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Propositional Logic. 9) Or. Terminology Reminder. A statement containing statements joined by the connective “or” is called a disjunction . The statements separated by the “or” are called disjuncts . To symbolize “or” we use the wedge : v. Exclusive & Inclusive OR.

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Propositional logic l.jpg

Propositional Logic

9) Or

Copyright 2008, Scott Gray


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Terminology Reminder

  • A statement containing statements joined by the connective “or” is called a disjunction.

  • The statements separated by the “or” are called disjuncts.

  • To symbolize “or” we use the wedge: v

Copyright 2008, Scott Gray


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Exclusive & Inclusive OR

  • English or can carry a “both and” sense; this is the inclusive use of or.

  • The English or can also mean “exactly one of” sense; this is the exclusive use of or.

  • You must determine what is meant

  • The wedge operation is inclusive

Copyright 2008, Scott Gray


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OR Symbolization Guidance

  • Most cases of exclusive “or” are commands; example: eat your food or go to bed

  • Descriptive use of “or” is generally inclusive: Bear is a dog or Coda has fleas

  • Translate a disjunction containing the phrase “but not both” as exclusive

Copyright 2008, Scott Gray


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OR Symbolization Guidance, cont.

  • Symbolization of exclusive disjunctions:

  • (A v B) & ~(A & B)A ↔ ~B~A ↔ B

Copyright 2008, Scott Gray


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Wedge is Associative

  • Consider: I will eat either a pickle or kimchi or pickled veggies.

  • How do you symbolize this?

  • P v K v V(P v K) v VP v (K v V)

  • The first is problematic when doing wedge inference (we’ll get to this later)

  • The second two are equivalent

Copyright 2008, Scott Gray


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Wedge In

  • From a statement derive a disjunction which has that statement as one disjunct and any other statement as the other disjunct.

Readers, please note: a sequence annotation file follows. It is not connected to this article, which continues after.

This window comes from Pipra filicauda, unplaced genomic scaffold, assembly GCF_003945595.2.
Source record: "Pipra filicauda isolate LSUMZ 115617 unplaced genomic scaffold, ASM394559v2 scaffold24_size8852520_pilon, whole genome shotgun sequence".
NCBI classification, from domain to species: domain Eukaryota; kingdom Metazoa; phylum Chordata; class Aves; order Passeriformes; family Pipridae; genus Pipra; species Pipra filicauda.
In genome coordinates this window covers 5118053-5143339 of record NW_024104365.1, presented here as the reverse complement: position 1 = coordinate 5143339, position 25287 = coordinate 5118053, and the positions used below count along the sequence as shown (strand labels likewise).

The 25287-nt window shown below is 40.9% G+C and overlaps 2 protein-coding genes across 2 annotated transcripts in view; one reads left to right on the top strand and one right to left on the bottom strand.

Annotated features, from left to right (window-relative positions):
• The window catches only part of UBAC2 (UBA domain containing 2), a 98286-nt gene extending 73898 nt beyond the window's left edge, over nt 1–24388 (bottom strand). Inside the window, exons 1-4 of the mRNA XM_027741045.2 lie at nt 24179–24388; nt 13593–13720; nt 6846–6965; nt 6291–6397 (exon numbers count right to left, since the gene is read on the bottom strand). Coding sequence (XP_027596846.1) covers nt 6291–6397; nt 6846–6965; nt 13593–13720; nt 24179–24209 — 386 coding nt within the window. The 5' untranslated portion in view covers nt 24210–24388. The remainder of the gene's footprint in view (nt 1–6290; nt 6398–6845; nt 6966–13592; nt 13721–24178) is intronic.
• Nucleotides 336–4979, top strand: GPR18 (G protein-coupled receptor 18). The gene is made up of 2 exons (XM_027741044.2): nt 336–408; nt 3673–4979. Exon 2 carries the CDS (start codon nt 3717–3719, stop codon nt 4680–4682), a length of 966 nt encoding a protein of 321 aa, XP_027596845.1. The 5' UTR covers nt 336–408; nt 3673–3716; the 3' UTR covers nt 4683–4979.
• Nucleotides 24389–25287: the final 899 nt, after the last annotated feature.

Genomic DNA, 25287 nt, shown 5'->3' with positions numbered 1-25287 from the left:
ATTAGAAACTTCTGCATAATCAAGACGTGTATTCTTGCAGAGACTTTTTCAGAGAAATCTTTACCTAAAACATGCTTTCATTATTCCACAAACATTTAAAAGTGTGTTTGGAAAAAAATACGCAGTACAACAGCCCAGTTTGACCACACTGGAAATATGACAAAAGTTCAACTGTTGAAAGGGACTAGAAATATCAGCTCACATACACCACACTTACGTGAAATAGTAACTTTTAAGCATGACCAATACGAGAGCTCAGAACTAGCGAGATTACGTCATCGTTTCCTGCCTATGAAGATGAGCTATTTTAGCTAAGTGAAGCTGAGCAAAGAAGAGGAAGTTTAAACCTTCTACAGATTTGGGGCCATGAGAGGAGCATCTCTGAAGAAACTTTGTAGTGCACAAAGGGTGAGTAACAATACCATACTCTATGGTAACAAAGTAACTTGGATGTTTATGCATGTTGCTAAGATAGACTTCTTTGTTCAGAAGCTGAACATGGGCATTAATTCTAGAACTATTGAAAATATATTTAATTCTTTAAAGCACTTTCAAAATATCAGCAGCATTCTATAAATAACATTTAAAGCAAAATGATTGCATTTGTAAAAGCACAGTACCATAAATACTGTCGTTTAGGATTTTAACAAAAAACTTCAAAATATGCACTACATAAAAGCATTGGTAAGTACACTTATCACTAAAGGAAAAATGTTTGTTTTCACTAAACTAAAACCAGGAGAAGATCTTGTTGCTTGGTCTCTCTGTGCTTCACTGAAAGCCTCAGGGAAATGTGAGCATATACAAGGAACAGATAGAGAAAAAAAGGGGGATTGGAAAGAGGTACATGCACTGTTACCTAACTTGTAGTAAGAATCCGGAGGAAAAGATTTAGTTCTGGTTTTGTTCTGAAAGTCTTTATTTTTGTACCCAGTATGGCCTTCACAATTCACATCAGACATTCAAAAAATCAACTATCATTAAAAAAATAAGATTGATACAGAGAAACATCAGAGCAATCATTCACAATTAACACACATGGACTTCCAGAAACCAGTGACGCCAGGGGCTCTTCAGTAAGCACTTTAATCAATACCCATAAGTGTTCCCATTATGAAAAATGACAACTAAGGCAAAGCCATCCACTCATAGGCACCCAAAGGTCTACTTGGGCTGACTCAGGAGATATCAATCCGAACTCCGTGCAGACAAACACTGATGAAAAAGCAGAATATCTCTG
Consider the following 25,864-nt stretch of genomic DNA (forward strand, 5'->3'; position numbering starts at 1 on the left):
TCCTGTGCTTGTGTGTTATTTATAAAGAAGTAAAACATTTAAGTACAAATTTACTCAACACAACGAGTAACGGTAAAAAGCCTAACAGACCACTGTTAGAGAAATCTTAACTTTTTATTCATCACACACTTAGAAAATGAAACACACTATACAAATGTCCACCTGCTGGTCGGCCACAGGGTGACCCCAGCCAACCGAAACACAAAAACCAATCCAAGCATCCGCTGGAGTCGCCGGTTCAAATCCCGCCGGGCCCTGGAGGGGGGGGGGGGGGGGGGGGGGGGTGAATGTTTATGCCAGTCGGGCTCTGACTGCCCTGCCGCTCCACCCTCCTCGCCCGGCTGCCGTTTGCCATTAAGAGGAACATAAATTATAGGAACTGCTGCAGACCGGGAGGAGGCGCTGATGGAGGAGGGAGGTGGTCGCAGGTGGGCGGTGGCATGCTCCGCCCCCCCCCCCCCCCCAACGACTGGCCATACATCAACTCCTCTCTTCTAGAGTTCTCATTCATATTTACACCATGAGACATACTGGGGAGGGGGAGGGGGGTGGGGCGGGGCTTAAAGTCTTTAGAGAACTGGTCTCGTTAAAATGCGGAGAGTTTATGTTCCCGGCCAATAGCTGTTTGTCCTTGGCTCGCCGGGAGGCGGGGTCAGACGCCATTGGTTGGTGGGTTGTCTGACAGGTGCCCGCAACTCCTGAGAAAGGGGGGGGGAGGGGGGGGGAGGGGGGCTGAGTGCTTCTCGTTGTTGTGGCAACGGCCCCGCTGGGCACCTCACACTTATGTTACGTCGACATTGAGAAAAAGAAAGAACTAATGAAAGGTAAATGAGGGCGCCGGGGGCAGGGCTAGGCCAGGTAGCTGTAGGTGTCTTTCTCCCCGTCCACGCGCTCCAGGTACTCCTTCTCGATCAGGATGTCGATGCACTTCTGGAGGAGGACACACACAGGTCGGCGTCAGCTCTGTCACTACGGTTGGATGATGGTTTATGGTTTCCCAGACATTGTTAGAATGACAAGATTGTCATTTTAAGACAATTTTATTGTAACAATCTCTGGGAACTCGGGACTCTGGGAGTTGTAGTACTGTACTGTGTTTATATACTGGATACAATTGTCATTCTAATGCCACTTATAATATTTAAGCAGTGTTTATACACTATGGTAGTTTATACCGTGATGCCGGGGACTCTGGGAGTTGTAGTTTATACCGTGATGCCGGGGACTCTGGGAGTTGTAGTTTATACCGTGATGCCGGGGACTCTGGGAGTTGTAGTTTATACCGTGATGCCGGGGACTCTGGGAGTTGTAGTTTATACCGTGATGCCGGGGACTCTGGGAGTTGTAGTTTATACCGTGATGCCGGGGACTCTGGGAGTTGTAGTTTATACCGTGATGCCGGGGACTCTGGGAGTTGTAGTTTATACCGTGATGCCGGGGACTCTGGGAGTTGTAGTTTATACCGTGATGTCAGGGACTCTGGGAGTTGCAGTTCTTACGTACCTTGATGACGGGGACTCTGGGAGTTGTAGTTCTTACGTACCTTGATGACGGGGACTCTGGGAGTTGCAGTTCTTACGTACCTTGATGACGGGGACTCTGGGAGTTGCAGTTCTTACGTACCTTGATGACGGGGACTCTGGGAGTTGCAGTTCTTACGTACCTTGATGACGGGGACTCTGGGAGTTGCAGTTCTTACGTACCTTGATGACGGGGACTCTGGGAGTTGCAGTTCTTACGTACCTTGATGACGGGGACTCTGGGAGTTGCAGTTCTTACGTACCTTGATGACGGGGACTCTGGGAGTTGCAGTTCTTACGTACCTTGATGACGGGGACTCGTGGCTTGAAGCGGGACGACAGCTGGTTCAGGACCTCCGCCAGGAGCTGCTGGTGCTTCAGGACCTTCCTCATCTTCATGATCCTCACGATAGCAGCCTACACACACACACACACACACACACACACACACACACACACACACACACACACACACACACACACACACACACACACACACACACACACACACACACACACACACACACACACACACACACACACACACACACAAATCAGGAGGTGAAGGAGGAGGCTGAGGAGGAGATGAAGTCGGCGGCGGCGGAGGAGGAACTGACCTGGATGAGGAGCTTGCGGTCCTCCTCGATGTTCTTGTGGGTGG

• Wedge in is a “choice” rule.

  • The wedge in line depends on the disjunct with the existing statement

Copyright 2008, Scott Gray


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Wedge In, cont.

  • Is this rule too free? Can the second disjunct really be anything?

  • Part of the difficulty some people have is that this is a pattern of reasoning which isn’t widely used: going from more specificity to less.

  • However, it is still valid.

Copyright 2008, Scott Gray


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Wedge In Example

(F v A) → G ∴ F → G

1 (1) (F v A) → G A

2 (2) F PA

2 (3) F v A 2 vI

1,2 (4) G 1,3 →O

1 (5) F → G 2-4 →I

Copyright 2008, Scott Gray


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Wedge Out

  • If you have A v B, A → C, and B → C, derive C

  • The justification entry has 3 line numbers, those of the above items

  • The wedge in line has the same dependencies as the three above items

Copyright 2008, Scott Gray


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Wedge Out Example:Proof of Commutivity

A v B ∴ B v A

1 (1) A v B A

2 (2) A PA

2 (3) B v A 2 vI

(4) A → (B v A) 2-3 →I

5 (5) B PA

5 (6) B v A 5 vI

(7) B → (B v A) 5-6 →I

1 (8) B v A 1,4,7 vO

Copyright 2008, Scott Gray


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Wedge Out Strategy

  • When you have an assumption that is a disjunction, say A v B, and goal line, say C

  • Try to PA A and derive C, then use arrow in to get A → C

  • Try to PA B and derive C, then use arrow in to get B → C

  • Use wedge out to get C

Copyright 2008, Scott Gray


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Assignments

  • Read Chapter 7

  • Do all of the exercises (you may skip the “challenge” ones)

  • Be sure to ask me questions if you don’t understand something or can’t solve a problem

Copyright 2008, Scott Gray


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